Carrie-Ann Moss [Trinity]

Carrie-Anne Moss – Interview

MATRIX: How did you first come to get your part?

CARRIE-ANNE: I auditioned in the regular way, first for the casting director and then for the Wachowski brothers. After that I did this most amazing three day process of screen testing for the film. The first day of which was 3 hours of running, kung fu and taping all these different fights. A really intense 3 hours of just brutal training from which I couldn’t walk for days.

MATRIX: Have you ever done anything like that before?

CARRIE-ANNE: No, I have only ever done a karate aerobics class. I think the screen test felt so brutal because I tried so hard, I really went at it 190% so the screen testers would know that I could do it that hard, but afterwards I literally couldn’t walk. In my training for the film I tried to take it a little slower. During the government lobby scene just before I had to do my cartwheel on the wall, I hurt one of my ankles so badly I felt sure that I had broken it. I kept my boot on, which I think supported it. The adrenaline of those three days of fighting kept me going, and when the weekend came by I couldn’t walk. I still can’t walk every morning when I first get up, and that was what, four months ago?

MATRIX: Did the cast sport masseuse, Longie, help you any?

CARRIE-ANNE: Yes. Longie is the absolute king of our movie. He didn’t help my ankle so much because your ankle is a really difficult thing to heal, you just have to keep off of it, but there were a couple of mornings when I showed up for work with such severe neck pain that I couldn’t move my neck, and I was in tears thinking, “Oh my god I’ve got to find him”. He really saved me. He helped me to get grounded at the beginning of the film as well, I was really nervous and unsure. He said some great things and helped me a lot, kept my body really open. But it has been painful work. I’m supposed to be getting a massage tomorrow, but I’m not going to Longie. I’m going somewhere I can get a really caressing massage; his are really intense. He really helped Larry and Keanu as well.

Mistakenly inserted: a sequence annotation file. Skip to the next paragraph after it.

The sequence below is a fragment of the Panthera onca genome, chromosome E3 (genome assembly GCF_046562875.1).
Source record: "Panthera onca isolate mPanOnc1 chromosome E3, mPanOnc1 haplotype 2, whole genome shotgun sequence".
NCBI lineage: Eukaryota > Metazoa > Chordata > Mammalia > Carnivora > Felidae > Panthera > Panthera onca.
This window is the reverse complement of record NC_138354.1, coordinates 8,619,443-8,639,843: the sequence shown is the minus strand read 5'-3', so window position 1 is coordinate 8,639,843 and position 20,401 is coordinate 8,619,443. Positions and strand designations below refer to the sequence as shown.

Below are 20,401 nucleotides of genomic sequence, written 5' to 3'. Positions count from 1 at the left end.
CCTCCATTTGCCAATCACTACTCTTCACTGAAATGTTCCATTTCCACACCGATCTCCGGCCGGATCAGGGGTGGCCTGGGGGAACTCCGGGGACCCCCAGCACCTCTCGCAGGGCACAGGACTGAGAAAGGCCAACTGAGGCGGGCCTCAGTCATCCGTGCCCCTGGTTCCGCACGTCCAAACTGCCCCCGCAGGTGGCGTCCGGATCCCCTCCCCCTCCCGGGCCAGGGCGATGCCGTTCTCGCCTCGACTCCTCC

MATRIX: I understand that Larry and Andy (Wachowski: the directors) really wanted you in this film.

CARRIE-ANNE: It means a lot to me that they did. I was very overwhelmed with it all at first. I can imagine the extent to which they must have had to fight to have me in this film. I imagine that the powers that be in Hollywood would have wanted someone more famous. Those two guys must have believed in me so much.

MATRIX: Deservedly so, considering the footage coming in.

CARRIE-ANNE: I feel like I have really accomplished something. I have a couple of scenes where I think: “I wish, I wish, I wish I could do that again”, but overall I feel really proud.

MATRIX: The part of Trinity was a physically demanding part. How was that to cope with?

CARRIE-ANNE: My first fight in the movie was unbelievable because I was doing things I had done well a couple of times, but wasn’t terribly consistent with. Sometimes I would get it and sometimes I wouldn’t. It was like being an athlete and hitting my peak. I hit my peak the days I shot. It was like this power that was bigger than me took over, and I felt it in such an amazing way. I had amazing confidence, which was one of the things that Yuen Ping [the fight choreographer] and his team really worked on with me, they said it was my biggest thing and I agree with them. They would say all you need is someone to believe in you, and they’re right.

MATRIX: I can’t imagine you’ve ever run up, or done flips, off of a wall.